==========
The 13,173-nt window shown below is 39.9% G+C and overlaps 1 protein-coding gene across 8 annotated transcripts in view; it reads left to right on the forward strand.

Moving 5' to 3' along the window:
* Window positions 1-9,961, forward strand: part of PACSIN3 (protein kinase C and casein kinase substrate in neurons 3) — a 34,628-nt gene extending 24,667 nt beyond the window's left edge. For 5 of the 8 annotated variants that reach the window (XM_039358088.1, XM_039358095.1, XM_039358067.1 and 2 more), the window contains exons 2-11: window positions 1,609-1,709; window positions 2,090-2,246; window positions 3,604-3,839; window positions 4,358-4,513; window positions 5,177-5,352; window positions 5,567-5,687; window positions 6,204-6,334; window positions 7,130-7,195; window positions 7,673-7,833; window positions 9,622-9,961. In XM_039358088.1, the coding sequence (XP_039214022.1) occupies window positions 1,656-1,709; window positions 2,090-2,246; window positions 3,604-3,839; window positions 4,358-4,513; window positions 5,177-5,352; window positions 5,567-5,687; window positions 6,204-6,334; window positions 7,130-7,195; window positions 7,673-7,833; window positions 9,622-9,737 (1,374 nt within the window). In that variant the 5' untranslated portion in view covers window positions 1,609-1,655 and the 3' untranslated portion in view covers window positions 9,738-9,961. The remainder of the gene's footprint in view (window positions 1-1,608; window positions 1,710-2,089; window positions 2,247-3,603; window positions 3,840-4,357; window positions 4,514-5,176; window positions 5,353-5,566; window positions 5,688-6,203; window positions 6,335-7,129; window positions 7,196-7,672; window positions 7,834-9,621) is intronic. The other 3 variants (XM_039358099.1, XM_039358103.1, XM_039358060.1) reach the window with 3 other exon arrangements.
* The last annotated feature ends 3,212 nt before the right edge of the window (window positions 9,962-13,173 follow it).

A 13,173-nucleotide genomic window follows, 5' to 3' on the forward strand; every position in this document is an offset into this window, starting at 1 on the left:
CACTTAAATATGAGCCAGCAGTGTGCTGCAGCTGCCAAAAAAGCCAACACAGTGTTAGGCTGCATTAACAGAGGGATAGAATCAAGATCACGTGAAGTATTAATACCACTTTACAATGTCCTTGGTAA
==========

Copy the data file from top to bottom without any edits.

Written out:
The 13,173-nt window shown below is 39.9% G+C and overlaps 1 protein-coding gene across 8 annotated transcripts in view; it reads left to right on the forward strand.

Moving 5' to 3' along the window:
* Window positions 1-9,961, forward strand: part of PACSIN3 (protein kinase C and casein kinase substrate in neurons 3) — a 34,628-nt gene extending 24,667 nt beyond the window's left edge. For 5 of the 8 annotated variants that reach the window (XM_039358088.1, XM_039358095.1, XM_039358067.1 and 2 more), the window contains exons 2-11: window positions 1,609-1,709; window positions 2,090-2,246; window positions 3,604-3,839; window positions 4,358-4,513; window positions 5,177-5,352; window positions 5,567-5,687; window positions 6,204-6,334; window positions 7,130-7,195; window positions 7,673-7,833; window positions 9,622-9,961. In XM_039358088.1, the coding sequence (XP_039214022.1) occupies window positions 1,656-1,709; window positions 2,090-2,246; window positions 3,604-3,839; window positions 4,358-4,513; window positions 5,177-5,352; window positions 5,567-5,687; window positions 6,204-6,334; window positions 7,130-7,195; window positions 7,673-7,833; window positions 9,622-9,737 (1,374 nt within the window). In that variant the 5' untranslated portion in view covers window positions 1,609-1,655 and the 3' untranslated portion in view covers window positions 9,738-9,961. The remainder of the gene's footprint in view (window positions 1-1,608; window positions 1,710-2,089; window positions 2,247-3,603; window positions 3,840-4,357; window positions 4,514-5,176; window positions 5,353-5,566; window positions 5,688-6,203; window positions 6,335-7,129; window positions 7,196-7,672; window positions 7,834-9,621) is intronic. The other 3 variants (XM_039358099.1, XM_039358103.1, XM_039358060.1) reach the window with 3 other exon arrangements.
* The last annotated feature ends 3,212 nt before the right edge of the window (window positions 9,962-13,173 follow it).

A 13,173-nucleotide genomic window follows, 5' to 3' on the forward strand; every position in this document is an offset into this window, starting at 1 on the left:
CACTTAAATATGAGCCAGCAGTGTGCTGCAGCTGCCAAAAAAGCCAACACAGTGTTAGGCTGCATTAACAGAGGGATAGAATCAAGATCACGTGAAGTATTAATACCACTTTACAATGTCCTTGGTAA